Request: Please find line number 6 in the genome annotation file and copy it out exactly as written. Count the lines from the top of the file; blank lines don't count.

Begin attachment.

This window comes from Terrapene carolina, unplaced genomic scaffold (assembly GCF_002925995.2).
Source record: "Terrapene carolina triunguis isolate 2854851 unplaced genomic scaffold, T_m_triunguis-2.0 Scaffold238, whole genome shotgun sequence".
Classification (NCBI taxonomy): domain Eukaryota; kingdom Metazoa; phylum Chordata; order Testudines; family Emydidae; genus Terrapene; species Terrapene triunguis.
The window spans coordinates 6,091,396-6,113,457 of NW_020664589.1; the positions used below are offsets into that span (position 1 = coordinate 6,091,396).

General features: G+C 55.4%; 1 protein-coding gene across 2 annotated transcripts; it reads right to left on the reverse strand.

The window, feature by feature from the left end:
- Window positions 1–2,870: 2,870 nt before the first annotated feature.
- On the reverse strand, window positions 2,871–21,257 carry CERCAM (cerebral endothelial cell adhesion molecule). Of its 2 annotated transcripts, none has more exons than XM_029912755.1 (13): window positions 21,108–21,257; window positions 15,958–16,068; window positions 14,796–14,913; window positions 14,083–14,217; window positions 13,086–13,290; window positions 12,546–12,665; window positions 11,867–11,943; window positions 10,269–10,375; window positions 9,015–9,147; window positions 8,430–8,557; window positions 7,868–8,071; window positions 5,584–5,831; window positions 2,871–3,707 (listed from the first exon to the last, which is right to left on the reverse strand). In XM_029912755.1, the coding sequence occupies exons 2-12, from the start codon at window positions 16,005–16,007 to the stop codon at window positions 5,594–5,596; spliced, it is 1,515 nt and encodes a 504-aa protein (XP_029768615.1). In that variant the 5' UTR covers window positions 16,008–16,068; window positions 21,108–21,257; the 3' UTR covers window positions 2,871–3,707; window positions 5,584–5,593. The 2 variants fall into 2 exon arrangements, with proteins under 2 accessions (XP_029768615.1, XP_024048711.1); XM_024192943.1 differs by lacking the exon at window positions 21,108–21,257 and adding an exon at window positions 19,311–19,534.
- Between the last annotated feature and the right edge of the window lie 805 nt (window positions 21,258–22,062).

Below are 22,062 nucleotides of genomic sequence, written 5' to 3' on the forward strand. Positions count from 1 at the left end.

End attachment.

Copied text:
The window, feature by feature from the left end: